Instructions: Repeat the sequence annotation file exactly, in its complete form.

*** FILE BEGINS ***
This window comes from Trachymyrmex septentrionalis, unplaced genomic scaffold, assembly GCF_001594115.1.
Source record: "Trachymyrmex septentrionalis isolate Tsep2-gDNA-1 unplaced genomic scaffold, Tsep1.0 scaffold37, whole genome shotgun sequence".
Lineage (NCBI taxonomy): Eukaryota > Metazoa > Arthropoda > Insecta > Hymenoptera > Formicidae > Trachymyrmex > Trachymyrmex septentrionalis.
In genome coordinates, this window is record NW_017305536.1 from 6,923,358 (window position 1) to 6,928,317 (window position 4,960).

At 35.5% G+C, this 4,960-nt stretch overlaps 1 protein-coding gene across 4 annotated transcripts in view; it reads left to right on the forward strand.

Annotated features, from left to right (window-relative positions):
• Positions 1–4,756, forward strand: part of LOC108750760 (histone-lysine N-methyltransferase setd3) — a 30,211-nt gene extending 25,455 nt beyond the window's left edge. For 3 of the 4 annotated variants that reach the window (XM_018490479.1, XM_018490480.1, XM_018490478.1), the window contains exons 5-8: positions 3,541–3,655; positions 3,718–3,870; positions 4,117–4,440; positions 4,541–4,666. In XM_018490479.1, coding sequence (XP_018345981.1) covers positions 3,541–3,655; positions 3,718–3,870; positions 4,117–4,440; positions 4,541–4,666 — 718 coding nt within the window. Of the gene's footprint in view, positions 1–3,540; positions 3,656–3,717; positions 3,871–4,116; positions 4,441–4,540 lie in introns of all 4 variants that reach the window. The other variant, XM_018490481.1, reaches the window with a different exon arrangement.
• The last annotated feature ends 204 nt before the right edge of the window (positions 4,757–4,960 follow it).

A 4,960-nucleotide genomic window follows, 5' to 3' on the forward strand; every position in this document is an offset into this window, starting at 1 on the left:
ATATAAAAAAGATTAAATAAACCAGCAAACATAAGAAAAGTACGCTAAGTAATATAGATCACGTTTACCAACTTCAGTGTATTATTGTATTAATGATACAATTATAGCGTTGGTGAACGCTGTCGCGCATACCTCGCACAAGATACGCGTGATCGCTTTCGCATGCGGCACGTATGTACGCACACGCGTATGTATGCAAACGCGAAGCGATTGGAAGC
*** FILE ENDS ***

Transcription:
This window comes from Trachymyrmex septentrionalis, unplaced genomic scaffold, assembly GCF_001594115.1.
Source record: "Trachymyrmex septentrionalis isolate Tsep2-gDNA-1 unplaced genomic scaffold, Tsep1.0 scaffold37, whole genome shotgun sequence".
Lineage (NCBI taxonomy): Eukaryota > Metazoa > Arthropoda > Insecta > Hymenoptera > Formicidae > Trachymyrmex > Trachymyrmex septentrionalis.
In genome coordinates, this window is record NW_017305536.1 from 6,923,358 (window position 1) to 6,928,317 (window position 4,960).

At 35.5% G+C, this 4,960-nt stretch overlaps 1 protein-coding gene across 4 annotated transcripts in view; it reads left to right on the forward strand.

Annotated features, from left to right (window-relative positions):
• Positions 1–4,756, forward strand: part of LOC108750760 (histone-lysine N-methyltransferase setd3) — a 30,211-nt gene extending 25,455 nt beyond the window's left edge. For 3 of the 4 annotated variants that reach the window (XM_018490479.1, XM_018490480.1, XM_018490478.1), the window contains exons 5-8: positions 3,541–3,655; positions 3,718–3,870; positions 4,117–4,440; positions 4,541–4,666. In XM_018490479.1, coding sequence (XP_018345981.1) covers positions 3,541–3,655; positions 3,718–3,870; positions 4,117–4,440; positions 4,541–4,666 — 718 coding nt within the window. Of the gene's footprint in view, positions 1–3,540; positions 3,656–3,717; positions 3,871–4,116; positions 4,441–4,540 lie in introns of all 4 variants that reach the window. The other variant, XM_018490481.1, reaches the window with a different exon arrangement.
• The last annotated feature ends 204 nt before the right edge of the window (positions 4,757–4,960 follow it).

A 4,960-nucleotide genomic window follows, 5' to 3' on the forward strand; every position in this document is an offset into this window, starting at 1 on the left:
ATATAAAAAAGATTAAATAAACCAGCAAACATAAGAAAAGTACGCTAAGTAATATAGATCACGTTTACCAACTTCAGTGTATTATTGTATTAATGATACAATTATAGCGTTGGTGAACGCTGTCGCGCATACCTCGCACAAGATACGCGTGATCGCTTTCGCATGCGGCACGTATGTACGCACACGCGTATGTATGCAAACGCGAAGCGATTGGAAGC